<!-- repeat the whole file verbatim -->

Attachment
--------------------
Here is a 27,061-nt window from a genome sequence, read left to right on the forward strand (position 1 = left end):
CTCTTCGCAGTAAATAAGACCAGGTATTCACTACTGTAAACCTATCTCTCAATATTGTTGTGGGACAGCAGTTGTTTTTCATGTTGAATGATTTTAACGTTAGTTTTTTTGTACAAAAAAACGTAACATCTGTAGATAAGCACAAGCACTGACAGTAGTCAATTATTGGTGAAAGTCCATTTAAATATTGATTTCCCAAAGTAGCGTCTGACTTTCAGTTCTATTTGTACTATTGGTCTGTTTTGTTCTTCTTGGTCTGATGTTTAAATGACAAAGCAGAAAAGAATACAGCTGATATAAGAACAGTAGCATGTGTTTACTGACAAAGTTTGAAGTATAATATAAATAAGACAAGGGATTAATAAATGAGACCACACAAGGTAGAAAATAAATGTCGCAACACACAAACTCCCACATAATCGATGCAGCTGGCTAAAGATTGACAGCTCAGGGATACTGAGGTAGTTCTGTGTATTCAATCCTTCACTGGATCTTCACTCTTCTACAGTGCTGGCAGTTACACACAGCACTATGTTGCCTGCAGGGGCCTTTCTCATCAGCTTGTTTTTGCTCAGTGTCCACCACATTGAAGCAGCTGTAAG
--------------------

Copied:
Here is a 27,061-nt window from a genome sequence, read left to right on the forward strand (position 1 = left end):
CTCTTCGCAGTAAATAAGACCAGGTATTCACTACTGTAAACCTATCTCTCAATATTGTTGTGGGACAGCAGTTGTTTTTCATGTTGAATGATTTTAACGTTAGTTTTTTTGTACAAAAAAACGTAACATCTGTAGATAAGCACAAGCACTGACAGTAGTCAATTATTGGTGAAAGTCCATTTAAATATTGATTTCCCAAAGTAGCGTCTGACTTTCAGTTCTATTTGTACTATTGGTCTGTTTTGTTCTTCTTGGTCTGATGTTTAAATGACAAAGCAGAAAAGAATACAGCTGATATAAGAACAGTAGCATGTGTTTACTGACAAAGTTTGAAGTATAATATAAATAAGACAAGGGATTAATAAATGAGACCACACAAGGTAGAAAATAAATGTCGCAACACACAAACTCCCACATAATCGATGCAGCTGGCTAAAGATTGACAGCTCAGGGATACTGAGGTAGTTCTGTGTATTCAATCCTTCACTGGATCTTCACTCTTCTACAGTGCTGGCAGTTACACACAGCACTATGTTGCCTGCAGGGGCCTTTCTCATCAGCTTGTTTTTGCTCAGTGTCCACCACATTGAAGCAGCTGTAAG